To investigate surface heat flux variations related to synoptic-scale atmospheric disturbances, two kinds of composites were calculated depending on the wind direction (northerly and southerly winds). The peaks of northerly and southerly winds were sought for a three day time series segment. Peaks were included only if the absolute value of each peak was larger than the climatological value, thereby excluding the impact of small energy perturbations. A total of 125 (613) northerly and 108 (632) southerly peaks were detected at JKEO (KEO). For the all detected peaks, a daily composite was calculated for seven days, centred on the peak day (the peak day ± 3 days). Finally, the seven day composite time series were compiled for the northerly and southerly wind peaks at each buoy.

Ancillary data

To highlight the spatial patterns of the composites, daily mean atmospheric reanalysis data from NCEP/NCAR17 and a satellite-derived surface heat flux product, J-OFURO38, were used in Supplementary Fig. S3 and Fig. 1, respectively. Although the spatial resolution of the NCEP/NCAR reanalysis is relatively low (T62; approximately 2°), it is sufficient to resolve synoptic-scale atmospheric features in variables such as sea level pressure and surface wind. Conversely, the spatial resolution of J-OFURO3 is 0.25º; hence, these data are preferred to resolve fine scale features of surface heat flux in terms of local air-sea interaction over oceanic fronts or meso-scale eddies with spatial scales < 100 km.

Heat budget in the ocean mixed layer

To quantify the impact of variations in surface flux corresponding to atmospheric synoptic disturbance on the ocean mixed layer, the heat budget in the ocean mixed layer was analysed. The time change of the water temperature in the ocean mixed layer, ∂T/∂t, can be expressed by Eq. (1):

$$\frac{\partial T}{{\partial t}} = \frac{Q}{{\rho C_{p} H}} + other\; process$$

where T, Q, ρ, Cp, and H are temperature in the ocean mixed layer, surface net heat flux, density of water, specific heat capacity of water, and thickness of ocean mixed layer, respectively. The first term on the right side is the effect of surface heat flux, and the rest is the effect of other processes (i.e. entrainment, oceanic advection and diffusion processes). In this study, the ∂T/∂t and surface heat flux terms were estimated from buoy observation data, and we assumed that T was approximately equal to SST. The oceanic process term was estimated as a residual.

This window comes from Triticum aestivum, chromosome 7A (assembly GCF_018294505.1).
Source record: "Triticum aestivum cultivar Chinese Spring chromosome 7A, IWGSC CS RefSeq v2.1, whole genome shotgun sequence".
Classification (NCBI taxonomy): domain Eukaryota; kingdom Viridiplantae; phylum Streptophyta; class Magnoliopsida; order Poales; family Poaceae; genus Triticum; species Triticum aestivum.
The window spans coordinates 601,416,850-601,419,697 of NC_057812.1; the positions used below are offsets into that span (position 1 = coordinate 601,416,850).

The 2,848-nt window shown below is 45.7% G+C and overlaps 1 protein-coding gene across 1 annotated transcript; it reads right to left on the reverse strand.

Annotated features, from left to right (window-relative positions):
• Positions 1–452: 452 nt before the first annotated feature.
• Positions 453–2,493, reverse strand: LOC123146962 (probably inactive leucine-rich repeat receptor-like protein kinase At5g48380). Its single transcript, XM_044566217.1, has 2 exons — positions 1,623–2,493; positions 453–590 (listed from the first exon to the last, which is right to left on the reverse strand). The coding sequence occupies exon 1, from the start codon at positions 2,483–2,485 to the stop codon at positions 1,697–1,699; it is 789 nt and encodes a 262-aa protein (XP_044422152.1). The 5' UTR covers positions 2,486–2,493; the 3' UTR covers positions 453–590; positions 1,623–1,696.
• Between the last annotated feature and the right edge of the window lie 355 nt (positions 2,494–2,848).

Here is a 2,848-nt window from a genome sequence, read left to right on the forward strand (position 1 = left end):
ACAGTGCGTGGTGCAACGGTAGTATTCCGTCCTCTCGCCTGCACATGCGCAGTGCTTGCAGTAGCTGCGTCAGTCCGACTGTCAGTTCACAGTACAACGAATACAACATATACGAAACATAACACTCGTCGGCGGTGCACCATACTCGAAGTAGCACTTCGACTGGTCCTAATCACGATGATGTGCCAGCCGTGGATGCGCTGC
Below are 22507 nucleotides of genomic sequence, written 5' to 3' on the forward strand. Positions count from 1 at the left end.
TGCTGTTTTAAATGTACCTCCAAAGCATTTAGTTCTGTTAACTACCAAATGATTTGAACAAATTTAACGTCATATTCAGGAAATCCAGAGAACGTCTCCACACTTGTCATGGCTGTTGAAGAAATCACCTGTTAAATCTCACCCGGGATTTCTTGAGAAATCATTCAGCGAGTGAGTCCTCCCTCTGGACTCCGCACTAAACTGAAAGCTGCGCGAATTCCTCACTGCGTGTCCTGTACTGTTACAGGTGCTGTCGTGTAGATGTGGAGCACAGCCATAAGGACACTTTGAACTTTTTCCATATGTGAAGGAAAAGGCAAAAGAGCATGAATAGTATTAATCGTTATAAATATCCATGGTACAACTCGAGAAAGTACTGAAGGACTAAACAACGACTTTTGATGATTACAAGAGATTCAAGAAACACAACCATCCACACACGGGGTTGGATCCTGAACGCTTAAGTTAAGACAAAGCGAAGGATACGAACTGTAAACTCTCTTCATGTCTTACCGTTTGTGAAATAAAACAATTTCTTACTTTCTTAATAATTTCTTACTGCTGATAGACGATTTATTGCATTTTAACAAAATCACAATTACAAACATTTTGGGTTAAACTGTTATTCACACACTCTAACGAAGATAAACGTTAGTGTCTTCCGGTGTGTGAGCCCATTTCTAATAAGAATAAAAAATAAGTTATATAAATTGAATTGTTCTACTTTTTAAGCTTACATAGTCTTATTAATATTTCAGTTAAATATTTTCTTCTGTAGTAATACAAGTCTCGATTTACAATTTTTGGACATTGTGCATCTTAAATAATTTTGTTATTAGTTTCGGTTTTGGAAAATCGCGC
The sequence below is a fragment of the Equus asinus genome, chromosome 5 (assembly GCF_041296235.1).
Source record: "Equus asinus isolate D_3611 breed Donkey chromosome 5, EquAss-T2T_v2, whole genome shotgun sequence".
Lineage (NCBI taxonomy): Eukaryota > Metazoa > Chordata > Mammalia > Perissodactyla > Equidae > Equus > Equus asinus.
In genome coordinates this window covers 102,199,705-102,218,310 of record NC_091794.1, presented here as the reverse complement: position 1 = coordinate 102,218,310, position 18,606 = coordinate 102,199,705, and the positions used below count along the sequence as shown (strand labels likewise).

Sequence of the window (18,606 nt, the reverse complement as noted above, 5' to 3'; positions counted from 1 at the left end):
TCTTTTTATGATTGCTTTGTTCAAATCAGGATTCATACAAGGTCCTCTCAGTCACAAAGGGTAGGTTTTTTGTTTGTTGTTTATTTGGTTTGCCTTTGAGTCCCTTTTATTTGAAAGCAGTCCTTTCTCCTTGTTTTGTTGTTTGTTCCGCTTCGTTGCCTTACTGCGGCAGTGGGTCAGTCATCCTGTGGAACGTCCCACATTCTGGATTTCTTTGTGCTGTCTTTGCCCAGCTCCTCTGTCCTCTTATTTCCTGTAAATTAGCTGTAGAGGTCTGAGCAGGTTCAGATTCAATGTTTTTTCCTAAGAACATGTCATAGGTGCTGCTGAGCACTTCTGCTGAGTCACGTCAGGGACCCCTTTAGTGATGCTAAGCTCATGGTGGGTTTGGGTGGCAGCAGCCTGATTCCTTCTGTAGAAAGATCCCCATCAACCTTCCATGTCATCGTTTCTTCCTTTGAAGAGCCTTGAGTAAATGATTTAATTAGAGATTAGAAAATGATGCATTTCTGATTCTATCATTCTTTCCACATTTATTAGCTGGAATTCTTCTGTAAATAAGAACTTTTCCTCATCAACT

Linearized bulk formula for surface turbulent heat fluxes

To quantify factors of surface turbulent heat flux variations, analysis using linearized bulk formulae18 was adopted in this study. The formulae for surface latent and sensible heat fluxes are expressed as follows:

$$LHF^{\prime} = LHF - \overline{LHF} = \rho_{a} LC_{E} \left\{ {\overline{W}Q_{s }^{^{\prime}} - \overline{W}Q_{a }^{^{\prime}} + W^{\prime}\left( {\overline{{Q_{s} }} - \overline{{Q_{a} }} } \right) + \left[ {W^{\prime}\left( {Q_{s }^{^{\prime}} - Q_{a }^{^{\prime}} } \right) - \overline{{W^{\prime}\left( {Q_{s }^{^{\prime}} - Q_{a }^{^{\prime}} } \right)}} } \right]} \right\}$$
$$SHF^{\prime} = SHF - \overline{SHF} = \rho_{a} C_{p} C_{H} \left\{ {\overline{W}T_{s }^{^{\prime}} - \overline{W}T_{a }^{^{\prime}} + W^{\prime}\left( {\overline{{T_{s} }} - \overline{{T_{a} }} } \right) + \left[ {W^{\prime}\left( {T_{s }^{^{\prime}} - T_{a }^{^{\prime}} } \right) - \overline{{W^{\prime}\left( {T_{s }^{^{\prime}} - T_{a }^{^{\prime}} } \right)}} } \right]} \right\}$$

where LHF, SHF, ρa, L, Cp, CE, CH, W, Qs, Qa, Ts, and Ta are surface latent heat flux, sensible heat flux, air density, latent heat of water, heat capacity, bulk transfer coefficients for latent and sensible heat flux, surface scalar wind speed, saturated specific humidity at surface, specific humidity, sea surface temperature, and air temperature, respectively. \(\overline{V}\) and \(V^{\prime}\) imply a temporal mean and deviation from the mean for a variable V. Turbulent heat flux (THF) is defined as the sum of LHF and SHF, and its deviation is expressed as follows:

$$THF^{\prime} = LHF^{\prime} + SHF^{\prime} = O + A + W + DEV + Error{ }$$

where \(O = \rho_{a} LC_{E} \overline{W}Q_{s}^{^{\prime}} + \rho_{a} C_{p} C_{H} \overline{W}T_{s}^{^{\prime}}\) is a contribution of changes in ocean, i.e., saturated specific humidity and sea surface temperature; \(A = \rho_{a} LC_{E} \overline{W}Q_{a}^{^{\prime}} + \rho_{a} C_{p} C_{H} \overline{W}T_{a}^{^{\prime}}\) is a contribution of changes in atmospheric humidity and air temperature; \(W = \rho_{a} LC_{E} W^{\prime}\left( {\overline{{Q_{s} }} - \overline{{Q_{a} }} } \right) + \rho_{a} C_{p} C_{H} W^{\prime}\left( {\overline{{T_{s} }} - \overline{{T_{a} }} } \right)\) is a contribution of scalar wind change, \(DEV = \rho_{a} LC_{E} \left[ {W^{\prime}\left( {Q_{s }^{^{\prime}} - Q_{a }^{^{\prime}} } \right) - \overline{{W^{\prime}\left( {Q_{s }^{^{\prime}} - Q_{a }^{^{\prime}} } \right)}} } \right] + \rho_{a} C_{p} C_{H} \left[ {W^{\prime}\left( {T_{s }^{^{\prime}} - T_{a }^{^{\prime}} } \right) - \overline{{W^{\prime}\left( {T_{s }^{^{\prime}} - T_{a }^{^{\prime}} } \right)}} } \right]\) is a contribution from correlated deviation terms. Using the Eq. (4), each contribution term to THF’ was calculated using the means and deviations of each variable. We should note that bulk transfer coefficients, CE and CH are winds and stability dependent. To simplify the calculation and interpretation, however, the contribution of these dependencies were ignored in this study by setting CE and CH to 1.4 × 103 and 1.5 × 103, respectively. The last error term in (4) may include the error due to this simplification and defined as Error = THF’ − (O +  A+ W + DEV). As shown in Fig. 6, the contribution of this term is relatively small.